Deborah Henderson

Frank Wagner Elementary School
Monroe, Washington

Best Practices

1) One best practice that I use to foster teacher and student growth is to utilize data to create a picture of where we are, where we want to be and to empower staff to be innovative while coaching in on a path towards our next goal. Using data in this way has created a sense of urgency amongst staff to improve their practice in order to improve student learning. We used literacy data to create school wide school improvement goals. We have used data to drive structures in the building.  For instance, our data showed a great need in phonics and emergent literacy skills in the fall. Based on this data, we implemented an intervention block at every grade level.  This involved changing the master schedule, utilizing support staff in new ways and getting all teachers on board with a 40 minute time each day where multiple staff members would push into their classrooms.  We met with multiple teacher groups (leadership team, interventionist team, trauma informed leadership team), sharing the data and gathering feedback and support.  We used a google doc this fall and winter to collect feedback on our reading levels and this showed students are making good growth, with 37% of students reading on grade level in September and 45% of students reading on grade level in January.  Anecdotal data shared by other grade levels has shown that this new structure has not only improved students’ levels academically but has improved their attitudes towards reading and writing.  Students have shared that this is often their favorite part of the day. Use of this data has fostered a culture of positive staff efficacy, a belief in staff and student ability to reach higher levels of learning.  I have also used data to advocate for our school’s needs at the district level.  We have tracked our student behaviors and completed staff surveys identifying students who show high levels of externalizing/internalizing behaviors.  This data has created an awareness and sense of urgency in our district administration around the needs of our students.  This year we had increased staffing of a school counselor from one to two, we were made a part of a community grant providing on-site individual and group counseling, and classified staff was staffed at a higher number.  Utilizing data has provided opportunities for rich, productive conversations around student learning, professional development needs, and student advocacy for individual students and for our school as a whole.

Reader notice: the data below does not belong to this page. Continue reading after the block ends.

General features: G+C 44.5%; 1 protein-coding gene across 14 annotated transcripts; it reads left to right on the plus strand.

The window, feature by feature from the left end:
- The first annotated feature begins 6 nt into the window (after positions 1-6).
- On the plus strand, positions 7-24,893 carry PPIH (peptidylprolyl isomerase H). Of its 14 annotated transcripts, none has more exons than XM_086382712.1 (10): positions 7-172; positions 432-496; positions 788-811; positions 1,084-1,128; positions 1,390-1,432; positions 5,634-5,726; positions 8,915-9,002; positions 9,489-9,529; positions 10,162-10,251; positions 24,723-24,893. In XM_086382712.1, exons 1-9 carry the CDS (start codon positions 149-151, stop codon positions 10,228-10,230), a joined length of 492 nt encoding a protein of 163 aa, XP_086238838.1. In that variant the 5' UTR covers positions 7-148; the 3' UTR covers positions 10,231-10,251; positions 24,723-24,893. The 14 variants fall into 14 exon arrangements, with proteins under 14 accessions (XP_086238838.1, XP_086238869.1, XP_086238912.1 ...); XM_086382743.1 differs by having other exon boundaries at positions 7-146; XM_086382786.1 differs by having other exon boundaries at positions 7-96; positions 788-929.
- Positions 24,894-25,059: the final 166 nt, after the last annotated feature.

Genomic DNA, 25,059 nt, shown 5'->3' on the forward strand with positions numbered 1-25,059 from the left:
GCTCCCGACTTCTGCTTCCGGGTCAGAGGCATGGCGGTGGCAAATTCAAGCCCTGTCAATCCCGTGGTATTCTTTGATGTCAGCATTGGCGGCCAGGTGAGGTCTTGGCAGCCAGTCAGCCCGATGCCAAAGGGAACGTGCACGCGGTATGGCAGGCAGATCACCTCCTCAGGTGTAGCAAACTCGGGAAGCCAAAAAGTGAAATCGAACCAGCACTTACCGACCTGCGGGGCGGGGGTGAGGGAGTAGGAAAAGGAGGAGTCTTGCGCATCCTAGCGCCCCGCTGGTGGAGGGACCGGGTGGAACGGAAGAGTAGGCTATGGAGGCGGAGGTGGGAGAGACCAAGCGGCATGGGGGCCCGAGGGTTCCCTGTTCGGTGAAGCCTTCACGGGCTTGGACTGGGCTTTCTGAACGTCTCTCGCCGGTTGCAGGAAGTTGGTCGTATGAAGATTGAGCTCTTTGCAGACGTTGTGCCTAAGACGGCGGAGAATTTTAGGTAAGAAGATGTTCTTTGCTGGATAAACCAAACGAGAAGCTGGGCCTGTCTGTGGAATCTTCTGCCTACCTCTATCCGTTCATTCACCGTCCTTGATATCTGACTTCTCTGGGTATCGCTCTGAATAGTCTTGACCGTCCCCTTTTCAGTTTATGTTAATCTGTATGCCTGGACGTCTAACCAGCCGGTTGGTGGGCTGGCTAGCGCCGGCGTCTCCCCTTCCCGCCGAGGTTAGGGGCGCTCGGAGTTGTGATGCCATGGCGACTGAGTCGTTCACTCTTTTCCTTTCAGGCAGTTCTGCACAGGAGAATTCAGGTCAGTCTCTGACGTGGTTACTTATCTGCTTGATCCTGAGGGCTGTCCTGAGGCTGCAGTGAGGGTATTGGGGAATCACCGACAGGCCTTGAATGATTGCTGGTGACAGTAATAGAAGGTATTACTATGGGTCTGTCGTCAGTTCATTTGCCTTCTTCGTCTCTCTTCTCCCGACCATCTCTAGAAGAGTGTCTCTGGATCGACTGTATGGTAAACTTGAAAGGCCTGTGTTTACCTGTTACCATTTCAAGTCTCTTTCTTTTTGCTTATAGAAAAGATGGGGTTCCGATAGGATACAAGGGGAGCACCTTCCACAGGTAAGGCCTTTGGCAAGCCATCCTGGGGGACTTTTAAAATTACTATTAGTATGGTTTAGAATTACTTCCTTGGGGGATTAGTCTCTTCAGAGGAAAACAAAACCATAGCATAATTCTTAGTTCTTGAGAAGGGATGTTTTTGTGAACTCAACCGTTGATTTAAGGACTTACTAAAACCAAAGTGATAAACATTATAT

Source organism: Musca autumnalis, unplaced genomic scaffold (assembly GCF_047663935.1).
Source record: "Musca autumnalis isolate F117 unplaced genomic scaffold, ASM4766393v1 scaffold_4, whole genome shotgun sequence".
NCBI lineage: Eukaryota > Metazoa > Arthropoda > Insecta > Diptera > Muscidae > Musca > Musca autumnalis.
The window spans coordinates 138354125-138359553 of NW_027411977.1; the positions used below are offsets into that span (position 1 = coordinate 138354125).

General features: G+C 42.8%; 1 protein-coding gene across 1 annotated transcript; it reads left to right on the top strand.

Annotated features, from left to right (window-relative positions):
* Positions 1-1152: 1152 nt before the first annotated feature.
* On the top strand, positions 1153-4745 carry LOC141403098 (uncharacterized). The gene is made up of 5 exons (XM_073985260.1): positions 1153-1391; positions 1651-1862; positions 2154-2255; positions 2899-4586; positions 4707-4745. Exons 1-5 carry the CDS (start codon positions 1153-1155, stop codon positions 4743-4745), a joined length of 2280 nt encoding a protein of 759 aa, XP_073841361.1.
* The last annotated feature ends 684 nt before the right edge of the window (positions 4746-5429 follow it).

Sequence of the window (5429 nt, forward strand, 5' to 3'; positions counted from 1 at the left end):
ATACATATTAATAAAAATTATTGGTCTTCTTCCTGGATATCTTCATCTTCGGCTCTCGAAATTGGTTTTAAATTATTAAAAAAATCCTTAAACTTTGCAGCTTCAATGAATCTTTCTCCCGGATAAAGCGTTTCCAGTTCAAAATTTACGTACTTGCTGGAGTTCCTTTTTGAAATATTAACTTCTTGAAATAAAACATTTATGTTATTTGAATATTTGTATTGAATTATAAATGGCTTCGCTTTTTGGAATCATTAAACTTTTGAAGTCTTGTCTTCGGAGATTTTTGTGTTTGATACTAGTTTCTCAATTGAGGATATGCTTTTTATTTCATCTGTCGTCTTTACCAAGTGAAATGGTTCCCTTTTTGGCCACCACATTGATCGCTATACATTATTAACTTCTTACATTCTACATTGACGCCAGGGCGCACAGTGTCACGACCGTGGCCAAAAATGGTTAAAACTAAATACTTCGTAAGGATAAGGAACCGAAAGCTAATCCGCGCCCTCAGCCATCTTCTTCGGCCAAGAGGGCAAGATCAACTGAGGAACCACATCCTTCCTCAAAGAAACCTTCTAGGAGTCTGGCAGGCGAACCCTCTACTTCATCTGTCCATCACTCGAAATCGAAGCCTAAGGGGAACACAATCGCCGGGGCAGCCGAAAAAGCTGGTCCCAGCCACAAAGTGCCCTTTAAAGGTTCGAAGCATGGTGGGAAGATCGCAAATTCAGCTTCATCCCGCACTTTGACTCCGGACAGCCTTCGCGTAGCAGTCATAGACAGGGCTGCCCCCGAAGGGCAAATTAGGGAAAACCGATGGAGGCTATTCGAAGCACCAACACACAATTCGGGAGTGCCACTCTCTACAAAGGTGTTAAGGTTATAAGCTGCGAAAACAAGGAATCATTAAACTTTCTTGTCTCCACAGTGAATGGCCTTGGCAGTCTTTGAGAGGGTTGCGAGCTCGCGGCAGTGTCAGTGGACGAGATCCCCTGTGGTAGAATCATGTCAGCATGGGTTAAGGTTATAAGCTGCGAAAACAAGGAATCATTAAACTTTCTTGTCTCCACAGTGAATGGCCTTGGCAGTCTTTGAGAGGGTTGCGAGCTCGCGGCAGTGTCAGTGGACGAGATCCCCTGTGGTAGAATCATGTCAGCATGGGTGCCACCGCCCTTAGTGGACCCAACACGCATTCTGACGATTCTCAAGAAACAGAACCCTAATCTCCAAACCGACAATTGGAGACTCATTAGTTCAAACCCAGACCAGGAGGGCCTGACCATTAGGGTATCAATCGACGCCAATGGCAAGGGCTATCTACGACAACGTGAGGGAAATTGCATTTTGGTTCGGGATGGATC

2) Another best practice I use in leadership is to lead by example in order to create a community of learners. I believe that all staff members need to be learners, that we all have areas in our practice we can strengthen. We all need to have a guide to help improve our skills. Both my principal and myself have been open with our staff about the fact that we both have coaches to improve our leadership skills so we can better support staff and students.  Leading by this example has set us up to have coaching into professional practices a normal and expected part of teaching at our school.  We have modeled and  nurtured a culture of learning where staff are now willing to “open their doors” and share their ideas and practice with their colleagues.. Teachers seek out feedback from administration and each other.  They willingly participate in coaching cycles provided by the instructional coaches we have advocated to have within our school and from outside consultants.   When I attend grade level planning and data team meetings, teachers know that I am there to learn alongside them.  I make sure I voice when I have learned something or am seeing something in a new way because a member of the team has taught me in that moment.  Being vulnerable, showing that I learn from our staff,  has then allowed me to coach into staff members, encouraging them  to share their best practices in all areas (academic, social-emotional, and behavior teaching).  This has allowed us to leverage the expertise within our staff.  Through their sharing of their expertise and practice, other teachers are receiving building-embedded professional development, increasing the knowledge and strategies of all staff.  We have an optional professional development hour each week and this is now facilitated by various staff members around topics they have a depth of knowledge around.  Leading by example has allowed us to turn our school into a community of learners, which has in turn created educators that are teaching students at higher levels.